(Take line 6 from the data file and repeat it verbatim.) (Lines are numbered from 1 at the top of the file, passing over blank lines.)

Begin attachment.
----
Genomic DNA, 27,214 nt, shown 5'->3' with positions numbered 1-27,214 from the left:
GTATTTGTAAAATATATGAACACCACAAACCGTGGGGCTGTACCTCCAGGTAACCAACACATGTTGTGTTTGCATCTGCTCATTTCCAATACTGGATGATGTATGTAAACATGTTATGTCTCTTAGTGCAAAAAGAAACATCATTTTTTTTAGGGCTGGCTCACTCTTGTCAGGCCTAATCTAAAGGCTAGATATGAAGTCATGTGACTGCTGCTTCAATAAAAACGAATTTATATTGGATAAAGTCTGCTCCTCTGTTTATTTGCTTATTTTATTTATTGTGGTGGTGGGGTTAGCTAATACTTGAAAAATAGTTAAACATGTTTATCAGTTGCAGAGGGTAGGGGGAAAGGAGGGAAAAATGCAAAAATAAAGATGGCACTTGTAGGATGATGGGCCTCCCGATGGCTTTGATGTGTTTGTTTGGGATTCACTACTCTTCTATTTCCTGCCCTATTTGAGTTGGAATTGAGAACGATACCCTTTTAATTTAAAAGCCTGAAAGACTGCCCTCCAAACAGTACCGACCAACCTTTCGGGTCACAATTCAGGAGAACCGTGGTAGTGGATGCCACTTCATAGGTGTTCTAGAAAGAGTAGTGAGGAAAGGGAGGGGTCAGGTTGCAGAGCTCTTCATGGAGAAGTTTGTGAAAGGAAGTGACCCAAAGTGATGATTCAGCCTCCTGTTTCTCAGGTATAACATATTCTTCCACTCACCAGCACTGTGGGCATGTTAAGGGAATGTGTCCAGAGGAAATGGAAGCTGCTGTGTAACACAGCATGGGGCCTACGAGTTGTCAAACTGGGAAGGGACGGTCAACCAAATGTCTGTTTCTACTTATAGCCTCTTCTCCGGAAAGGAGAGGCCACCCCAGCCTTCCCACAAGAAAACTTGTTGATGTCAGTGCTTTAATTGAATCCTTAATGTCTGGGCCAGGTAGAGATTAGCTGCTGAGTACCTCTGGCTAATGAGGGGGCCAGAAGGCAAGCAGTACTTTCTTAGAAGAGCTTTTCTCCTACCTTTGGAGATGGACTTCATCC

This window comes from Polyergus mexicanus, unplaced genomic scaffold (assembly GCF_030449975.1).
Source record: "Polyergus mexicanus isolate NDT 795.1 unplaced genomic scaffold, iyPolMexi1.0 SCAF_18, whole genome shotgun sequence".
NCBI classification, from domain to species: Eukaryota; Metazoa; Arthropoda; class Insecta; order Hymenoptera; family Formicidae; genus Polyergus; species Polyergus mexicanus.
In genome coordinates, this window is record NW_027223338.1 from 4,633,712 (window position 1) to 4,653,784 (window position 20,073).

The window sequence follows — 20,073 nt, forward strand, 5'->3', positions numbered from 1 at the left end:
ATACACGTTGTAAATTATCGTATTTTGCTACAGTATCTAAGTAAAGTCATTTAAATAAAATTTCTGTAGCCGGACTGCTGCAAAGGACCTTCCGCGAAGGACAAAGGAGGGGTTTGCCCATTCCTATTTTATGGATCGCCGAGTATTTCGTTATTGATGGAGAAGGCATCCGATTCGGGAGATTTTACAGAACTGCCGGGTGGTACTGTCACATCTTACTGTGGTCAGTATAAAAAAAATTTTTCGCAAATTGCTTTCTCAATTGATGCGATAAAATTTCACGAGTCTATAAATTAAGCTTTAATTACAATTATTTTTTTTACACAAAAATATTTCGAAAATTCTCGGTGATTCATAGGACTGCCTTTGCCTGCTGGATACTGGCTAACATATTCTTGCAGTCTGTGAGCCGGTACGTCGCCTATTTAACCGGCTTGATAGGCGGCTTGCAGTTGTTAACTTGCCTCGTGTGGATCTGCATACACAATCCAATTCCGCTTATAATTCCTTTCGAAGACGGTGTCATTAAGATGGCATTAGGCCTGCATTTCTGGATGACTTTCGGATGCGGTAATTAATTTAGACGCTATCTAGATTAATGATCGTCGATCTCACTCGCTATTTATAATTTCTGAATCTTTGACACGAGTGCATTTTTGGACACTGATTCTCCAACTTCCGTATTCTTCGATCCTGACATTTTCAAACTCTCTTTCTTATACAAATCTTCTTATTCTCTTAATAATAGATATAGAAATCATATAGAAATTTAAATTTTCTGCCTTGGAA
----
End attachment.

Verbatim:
In genome coordinates, this window is record NW_027223338.1 from 4,633,712 (window position 1) to 4,653,784 (window position 20,073).